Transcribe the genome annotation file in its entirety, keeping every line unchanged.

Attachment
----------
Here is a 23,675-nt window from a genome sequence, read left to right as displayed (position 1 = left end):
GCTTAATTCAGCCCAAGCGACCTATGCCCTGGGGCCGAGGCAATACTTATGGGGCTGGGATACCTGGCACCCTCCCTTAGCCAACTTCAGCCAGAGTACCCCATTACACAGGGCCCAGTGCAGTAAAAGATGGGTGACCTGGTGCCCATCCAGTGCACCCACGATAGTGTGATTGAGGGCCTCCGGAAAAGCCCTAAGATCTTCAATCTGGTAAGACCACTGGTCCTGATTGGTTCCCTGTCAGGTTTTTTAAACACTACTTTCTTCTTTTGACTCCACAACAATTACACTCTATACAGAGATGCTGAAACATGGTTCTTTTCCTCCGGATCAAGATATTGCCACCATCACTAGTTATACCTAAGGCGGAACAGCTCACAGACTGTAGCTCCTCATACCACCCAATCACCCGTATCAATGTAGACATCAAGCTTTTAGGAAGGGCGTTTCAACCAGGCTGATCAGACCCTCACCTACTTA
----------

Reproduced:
Here is a 23,675-nt window from a genome sequence, read left to right as displayed (position 1 = left end):
GCTTAATTCAGCCCAAGCGACCTATGCCCTGGGGCCGAGGCAATACTTATGGGGCTGGGATACCTGGCACCCTCCCTTAGCCAACTTCAGCCAGAGTACCCCATTACACAGGGCCCAGTGCAGTAAAAGATGGGTGACCTGGTGCCCATCCAGTGCACCCACGATAGTGTGATTGAGGGCCTCCGGAAAAGCCCTAAGATCTTCAATCTGGTAAGACCACTGGTCCTGATTGGTTCCCTGTCAGGTTTTTTAAACACTACTTTCTTCTTTTGACTCCACAACAATTACACTCTATACAGAGATGCTGAAACATGGTTCTTTTCCTCCGGATCAAGATATTGCCACCATCACTAGTTATACCTAAGGCGGAACAGCTCACAGACTGTAGCTCCTCATACCACCCAATCACCCGTATCAATGTAGACATCAAGCTTTTAGGAAGGGCGTTTCAACCAGGCTGATCAGACCCTCACCTACTTA